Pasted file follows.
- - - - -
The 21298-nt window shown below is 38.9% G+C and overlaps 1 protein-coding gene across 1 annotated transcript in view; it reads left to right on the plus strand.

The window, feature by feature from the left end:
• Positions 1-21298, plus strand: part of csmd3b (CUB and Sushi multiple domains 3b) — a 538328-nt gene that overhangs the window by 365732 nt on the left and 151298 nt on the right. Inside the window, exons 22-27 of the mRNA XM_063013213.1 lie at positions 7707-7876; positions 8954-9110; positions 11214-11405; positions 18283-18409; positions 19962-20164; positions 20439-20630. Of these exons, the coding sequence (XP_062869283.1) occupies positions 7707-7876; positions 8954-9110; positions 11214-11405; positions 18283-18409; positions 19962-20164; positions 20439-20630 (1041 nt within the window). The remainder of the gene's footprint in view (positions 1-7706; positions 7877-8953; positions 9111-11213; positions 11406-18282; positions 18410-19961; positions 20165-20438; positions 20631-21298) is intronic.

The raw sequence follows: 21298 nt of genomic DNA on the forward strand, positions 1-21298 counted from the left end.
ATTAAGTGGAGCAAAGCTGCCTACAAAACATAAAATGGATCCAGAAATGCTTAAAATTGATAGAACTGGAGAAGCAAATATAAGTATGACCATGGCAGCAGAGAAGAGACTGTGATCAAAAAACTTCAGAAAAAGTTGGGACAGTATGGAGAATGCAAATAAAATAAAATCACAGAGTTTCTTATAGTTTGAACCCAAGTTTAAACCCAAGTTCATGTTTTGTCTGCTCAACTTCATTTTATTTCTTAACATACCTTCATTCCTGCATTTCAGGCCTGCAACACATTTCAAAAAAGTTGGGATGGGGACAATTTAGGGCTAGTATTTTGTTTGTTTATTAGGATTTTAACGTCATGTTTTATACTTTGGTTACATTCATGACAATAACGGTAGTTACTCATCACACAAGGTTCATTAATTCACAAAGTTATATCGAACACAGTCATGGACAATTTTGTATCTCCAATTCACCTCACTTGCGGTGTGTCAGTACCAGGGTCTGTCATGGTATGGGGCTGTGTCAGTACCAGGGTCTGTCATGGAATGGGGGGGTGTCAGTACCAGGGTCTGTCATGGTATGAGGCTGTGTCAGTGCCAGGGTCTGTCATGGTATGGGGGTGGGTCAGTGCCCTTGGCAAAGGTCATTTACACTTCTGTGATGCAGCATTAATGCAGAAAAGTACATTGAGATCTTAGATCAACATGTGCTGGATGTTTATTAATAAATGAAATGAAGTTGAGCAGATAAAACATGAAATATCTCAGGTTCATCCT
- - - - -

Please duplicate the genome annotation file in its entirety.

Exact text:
The 21298-nt window shown below is 38.9% G+C and overlaps 1 protein-coding gene across 1 annotated transcript in view; it reads left to right on the plus strand.

The window, feature by feature from the left end:
• Positions 1-21298, plus strand: part of csmd3b (CUB and Sushi multiple domains 3b) — a 538328-nt gene that overhangs the window by 365732 nt on the left and 151298 nt on the right. Inside the window, exons 22-27 of the mRNA XM_063013213.1 lie at positions 7707-7876; positions 8954-9110; positions 11214-11405; positions 18283-18409; positions 19962-20164; positions 20439-20630. Of these exons, the coding sequence (XP_062869283.1) occupies positions 7707-7876; positions 8954-9110; positions 11214-11405; positions 18283-18409; positions 19962-20164; positions 20439-20630 (1041 nt within the window). The remainder of the gene's footprint in view (positions 1-7706; positions 7877-8953; positions 9111-11213; positions 11406-18282; positions 18410-19961; positions 20165-20438; positions 20631-21298) is intronic.

The raw sequence follows: 21298 nt of genomic DNA on the forward strand, positions 1-21298 counted from the left end.
ATTAAGTGGAGCAAAGCTGCCTACAAAACATAAAATGGATCCAGAAATGCTTAAAATTGATAGAACTGGAGAAGCAAATATAAGTATGACCATGGCAGCAGAGAAGAGACTGTGATCAAAAAACTTCAGAAAAAGTTGGGACAGTATGGAGAATGCAAATAAAATAAAATCACAGAGTTTCTTATAGTTTGAACCCAAGTTTAAACCCAAGTTCATGTTTTGTCTGCTCAACTTCATTTTATTTCTTAACATACCTTCATTCCTGCATTTCAGGCCTGCAACACATTTCAAAAAAGTTGGGATGGGGACAATTTAGGGCTAGTATTTTGTTTGTTTATTAGGATTTTAACGTCATGTTTTATACTTTGGTTACATTCATGACAATAACGGTAGTTACTCATCACACAAGGTTCATTAATTCACAAAGTTATATCGAACACAGTCATGGACAATTTTGTATCTCCAATTCACCTCACTTGCGGTGTGTCAGTACCAGGGTCTGTCATGGTATGGGGCTGTGTCAGTACCAGGGTCTGTCATGGAATGGGGGGGTGTCAGTACCAGGGTCTGTCATGGTATGAGGCTGTGTCAGTGCCAGGGTCTGTCATGGTATGGGGGTGGGTCAGTGCCCTTGGCAAAGGTCATTTACACTTCTGTGATGCAGCATTAATGCAGAAAAGTACATTGAGATCTTAGATCAACATGTGCTGGATGTTTATTAATAAATGAAATGAAGTTGAGCAGATAAAACATGAAATATCTCAGGTTCATCCT